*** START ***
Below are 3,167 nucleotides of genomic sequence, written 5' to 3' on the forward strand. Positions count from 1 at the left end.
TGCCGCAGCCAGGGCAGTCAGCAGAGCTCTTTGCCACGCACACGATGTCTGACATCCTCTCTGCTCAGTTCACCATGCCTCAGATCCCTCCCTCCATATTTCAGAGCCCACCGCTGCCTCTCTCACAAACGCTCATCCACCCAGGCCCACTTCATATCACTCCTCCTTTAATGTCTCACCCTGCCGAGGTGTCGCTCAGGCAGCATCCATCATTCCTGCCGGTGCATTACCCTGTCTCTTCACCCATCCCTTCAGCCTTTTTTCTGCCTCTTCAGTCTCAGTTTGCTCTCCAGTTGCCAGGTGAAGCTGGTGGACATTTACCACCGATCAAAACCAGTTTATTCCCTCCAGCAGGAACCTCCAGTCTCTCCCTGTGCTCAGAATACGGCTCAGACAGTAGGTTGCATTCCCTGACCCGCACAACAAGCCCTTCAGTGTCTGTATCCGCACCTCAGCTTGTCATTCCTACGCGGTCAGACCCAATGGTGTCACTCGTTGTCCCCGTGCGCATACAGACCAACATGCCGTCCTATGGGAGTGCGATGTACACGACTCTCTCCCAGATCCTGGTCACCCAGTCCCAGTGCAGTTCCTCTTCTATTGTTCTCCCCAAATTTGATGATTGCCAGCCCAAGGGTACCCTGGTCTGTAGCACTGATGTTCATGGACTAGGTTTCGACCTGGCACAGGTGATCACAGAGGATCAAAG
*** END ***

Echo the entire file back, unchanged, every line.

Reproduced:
Below are 3,167 nucleotides of genomic sequence, written 5' to 3' on the forward strand. Positions count from 1 at the left end.
TGCCGCAGCCAGGGCAGTCAGCAGAGCTCTTTGCCACGCACACGATGTCTGACATCCTCTCTGCTCAGTTCACCATGCCTCAGATCCCTCCCTCCATATTTCAGAGCCCACCGCTGCCTCTCTCACAAACGCTCATCCACCCAGGCCCACTTCATATCACTCCTCCTTTAATGTCTCACCCTGCCGAGGTGTCGCTCAGGCAGCATCCATCATTCCTGCCGGTGCATTACCCTGTCTCTTCACCCATCCCTTCAGCCTTTTTTCTGCCTCTTCAGTCTCAGTTTGCTCTCCAGTTGCCAGGTGAAGCTGGTGGACATTTACCACCGATCAAAACCAGTTTATTCCCTCCAGCAGGAACCTCCAGTCTCTCCCTGTGCTCAGAATACGGCTCAGACAGTAGGTTGCATTCCCTGACCCGCACAACAAGCCCTTCAGTGTCTGTATCCGCACCTCAGCTTGTCATTCCTACGCGGTCAGACCCAATGGTGTCACTCGTTGTCCCCGTGCGCATACAGACCAACATGCCGTCCTATGGGAGTGCGATGTACACGACTCTCTCCCAGATCCTGGTCACCCAGTCCCAGTGCAGTTCCTCTTCTATTGTTCTCCCCAAATTTGATGATTGCCAGCCCAAGGGTACCCTGGTCTGTAGCACTGATGTTCATGGACTAGGTTTCGACCTGGCACAGGTGATCACAGAGGATCAAAG